Surely, when one studies the classics throughout one’s life, and is affronted with innumerable differences between one’s own society and those of the ancients, there should be the comfort of knowing that some things never do change. One such notion is that of color. Obviously, throughout all the ages of man, color has remained the same- after all, it is what it is, no one can actively change it.
But this is not the case. In fact, I am surprised that more people hadn’t noticed these drastic differences. But how can we tell? Why when studying the expressive texts of the ancients of course. One only has to look within the pages of Virgil, or Homer, or even Ovid to see it. These poets describe their world as they saw it, and color not only is sparse in its description, but to many modern readers, it would appear completely wrong.
William Gladstone was the first to compile evidence of the many bizarre color epithets in the Iliad and the Odyssey. No, but seriously, here is a list of some of these, to us at least, strange adjectives.
oinops= wine-looking, and is used to describe the sea in the Odyssey. But not just that. He uses the same adjective to describe oxen. I know rowan cows exist… I guess purple cows were a popular breed in ancient Greece.
ioeis= violet, and is used for sheep, iron, and even Odysseus’ hair. His flowing locks must really have been luscious… but purple?
chloros= green, and is used for honey, twigs, and faces pale with fear. I think we’re beginning to see quite the pattern of inanity.
Maybe Homer really was blind? But he couldn’t have been, at least not all his life, as he is quite adept at describing his world around him in beautiful, striking, visual passages, that have much to do with light, but little with color.
There is a book, which I highly recommend, entitled Through the Language Glass, by Guy Deutscher, which describes all of these examples, and in greater detail. He is a linguist, and his argument is for the shaping of language on culture (a controversial claim, albeit a correct one).
His argument for the lack of vibrant color description, random assignment of colors that are described, and their inconsistencies, and the fact that black and white are far more used than any other color, is that the ancients couldn’t manipulate natural colors as well as we can. They couldn’t separate an object from its color, because dyes were rare, expensive, and difficult to make. The sky is never described as blue, because how often would one see “blue”, as a concept, free, and unattached to things like, the sea, or the sky? (There are people alive today in remote places that say the sky is black) We take colors for granted.
Romans were guilty of this cultural discrepancy too. Ovid and his raunchy, hilarious, disgustingly clever poetry is rife with odd descriptions of color, as is Virgil’s the Aeneid.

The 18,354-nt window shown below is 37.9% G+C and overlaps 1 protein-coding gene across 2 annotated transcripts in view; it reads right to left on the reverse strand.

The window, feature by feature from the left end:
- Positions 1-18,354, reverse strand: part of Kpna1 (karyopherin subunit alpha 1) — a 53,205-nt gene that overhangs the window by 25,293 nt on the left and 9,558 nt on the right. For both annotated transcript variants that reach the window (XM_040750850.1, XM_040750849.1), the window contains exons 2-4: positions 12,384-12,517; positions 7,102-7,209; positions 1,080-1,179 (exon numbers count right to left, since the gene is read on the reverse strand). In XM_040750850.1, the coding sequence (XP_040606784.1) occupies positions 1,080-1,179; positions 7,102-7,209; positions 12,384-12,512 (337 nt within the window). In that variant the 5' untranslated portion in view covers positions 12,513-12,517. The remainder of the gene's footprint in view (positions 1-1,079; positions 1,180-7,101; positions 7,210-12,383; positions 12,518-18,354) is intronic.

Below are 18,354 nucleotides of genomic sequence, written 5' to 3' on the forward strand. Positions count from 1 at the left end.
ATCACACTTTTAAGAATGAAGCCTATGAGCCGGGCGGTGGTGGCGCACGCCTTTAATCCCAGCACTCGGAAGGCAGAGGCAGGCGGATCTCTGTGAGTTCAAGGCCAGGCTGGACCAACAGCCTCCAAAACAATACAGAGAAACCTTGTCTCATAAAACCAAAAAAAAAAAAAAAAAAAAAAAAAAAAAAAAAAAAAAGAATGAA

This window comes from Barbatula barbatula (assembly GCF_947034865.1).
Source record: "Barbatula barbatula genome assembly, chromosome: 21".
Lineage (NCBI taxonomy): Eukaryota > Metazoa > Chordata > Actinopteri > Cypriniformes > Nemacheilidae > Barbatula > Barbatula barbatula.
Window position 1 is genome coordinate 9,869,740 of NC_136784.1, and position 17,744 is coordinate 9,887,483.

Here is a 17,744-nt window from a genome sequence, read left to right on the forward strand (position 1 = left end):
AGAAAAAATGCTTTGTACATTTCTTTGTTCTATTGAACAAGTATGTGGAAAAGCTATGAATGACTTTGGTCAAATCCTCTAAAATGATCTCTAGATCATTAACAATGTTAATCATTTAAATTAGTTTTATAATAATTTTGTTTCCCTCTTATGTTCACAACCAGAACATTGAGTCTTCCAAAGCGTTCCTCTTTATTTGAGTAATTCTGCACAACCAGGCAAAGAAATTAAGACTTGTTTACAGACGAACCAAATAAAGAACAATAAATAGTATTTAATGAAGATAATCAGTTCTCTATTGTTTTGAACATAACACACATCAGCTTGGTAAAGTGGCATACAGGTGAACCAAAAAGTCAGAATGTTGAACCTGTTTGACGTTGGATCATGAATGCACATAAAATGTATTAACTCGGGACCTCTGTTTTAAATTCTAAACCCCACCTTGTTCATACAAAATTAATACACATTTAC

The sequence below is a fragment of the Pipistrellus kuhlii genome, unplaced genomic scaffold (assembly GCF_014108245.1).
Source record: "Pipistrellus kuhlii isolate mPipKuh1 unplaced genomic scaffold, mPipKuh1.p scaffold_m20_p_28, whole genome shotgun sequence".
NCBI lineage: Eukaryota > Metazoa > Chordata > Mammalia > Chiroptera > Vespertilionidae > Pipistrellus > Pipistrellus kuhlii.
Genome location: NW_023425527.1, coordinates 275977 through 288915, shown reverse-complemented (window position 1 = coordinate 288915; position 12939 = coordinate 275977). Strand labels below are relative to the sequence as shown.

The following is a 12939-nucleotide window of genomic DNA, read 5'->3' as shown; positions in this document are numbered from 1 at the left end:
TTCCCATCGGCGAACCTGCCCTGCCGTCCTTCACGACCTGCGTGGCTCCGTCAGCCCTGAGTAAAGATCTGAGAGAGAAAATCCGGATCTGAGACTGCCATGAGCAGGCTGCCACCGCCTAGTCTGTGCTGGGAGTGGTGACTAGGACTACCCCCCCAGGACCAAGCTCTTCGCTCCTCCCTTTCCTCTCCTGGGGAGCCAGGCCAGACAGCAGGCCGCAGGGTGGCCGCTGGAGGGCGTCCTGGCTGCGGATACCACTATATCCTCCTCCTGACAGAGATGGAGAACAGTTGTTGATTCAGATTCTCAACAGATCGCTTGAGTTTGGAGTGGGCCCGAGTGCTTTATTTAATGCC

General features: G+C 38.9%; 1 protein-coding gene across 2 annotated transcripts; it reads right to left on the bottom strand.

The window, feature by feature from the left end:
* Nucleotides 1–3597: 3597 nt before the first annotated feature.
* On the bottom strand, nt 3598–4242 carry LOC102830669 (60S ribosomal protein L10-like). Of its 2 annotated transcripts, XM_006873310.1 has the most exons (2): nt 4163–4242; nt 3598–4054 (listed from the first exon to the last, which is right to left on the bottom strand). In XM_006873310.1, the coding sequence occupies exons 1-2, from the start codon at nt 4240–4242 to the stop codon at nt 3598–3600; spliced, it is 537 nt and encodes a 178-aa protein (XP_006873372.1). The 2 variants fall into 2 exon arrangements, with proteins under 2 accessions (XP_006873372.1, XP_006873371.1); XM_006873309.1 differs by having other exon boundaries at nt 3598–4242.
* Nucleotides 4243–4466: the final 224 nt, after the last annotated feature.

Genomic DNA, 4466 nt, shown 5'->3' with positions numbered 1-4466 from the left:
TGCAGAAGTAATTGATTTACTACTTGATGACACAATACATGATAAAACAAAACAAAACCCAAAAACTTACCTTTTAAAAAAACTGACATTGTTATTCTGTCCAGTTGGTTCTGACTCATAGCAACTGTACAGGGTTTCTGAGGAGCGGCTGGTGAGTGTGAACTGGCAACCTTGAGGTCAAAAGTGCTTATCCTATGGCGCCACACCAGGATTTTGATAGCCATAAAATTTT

Ovid, as many other elegiac poets of their day, loved using the word purpereus, which we would translate as purple, to describe someone in a state of blushing. So… ancient Romans had blue blood? Well… some of them did, but that’s beside the point if you’ll excuse my puns. I’m not funny.
Anyway, there is a line from Ovid’s Amores 1.4 21-22:
“cum tibi succurret Veneris lascīvia nostrae,purpureās tenerō pollice tange genās”
When the thoughts of our passionate lovemaking arise to you, stroke your thumb across your blushing cheek.
And, in the end, it’s more likely that Guy Deutscher is right. Romans (and Greeks) didn’t care about colors in our abstract sense. They didn’t have Benjamin Moore’s paint stores with ten billion color swatches to compare. Purpureas, oinops, and ioeis probably meant more something like “A dark shade… something lighter than black but darker than red, with a softer hue to it, as opposed to a rusted or brown color that lies at the same place on the light/dark spectrum”.
So, what does this mean? I don’t know, what do you want it to mean? To, me, it means that nothing is safe in classics. There is no magical immovable force that has remained the same throughout the sands of time. Because these people were not the same as we are. They were incredibly similar in many respects, but if we are to believe men like Guy Deutscher (which we should, seriously read his books), their culture and languages, which are intrinsically intertwined and which influence and shape each other, are not modern English, in an anglo-saxon protestant culture. There are so many aspects that we can’t appreciate about them fully, and color turns out to just be another one of those.
If you’re interested in learning more (which you should be, as boring as color research sounds… cry me a river), I found another source. Well, not a source, source, but a source nonetheless. It’s a review of another book dealing with classical colors, going into tremendous depths- including the Aeneid. (why would bright dazzling blue-ish be a good disguise, is a question that is raised).
I’ll link y’all to it. http://bmcr.brynmawr.edu/2010/2010-09-17.html
It’s from Cambridge, so it must be good. But it is also in French, so either speak French or have a handy translation tool (Google chrome works well for that).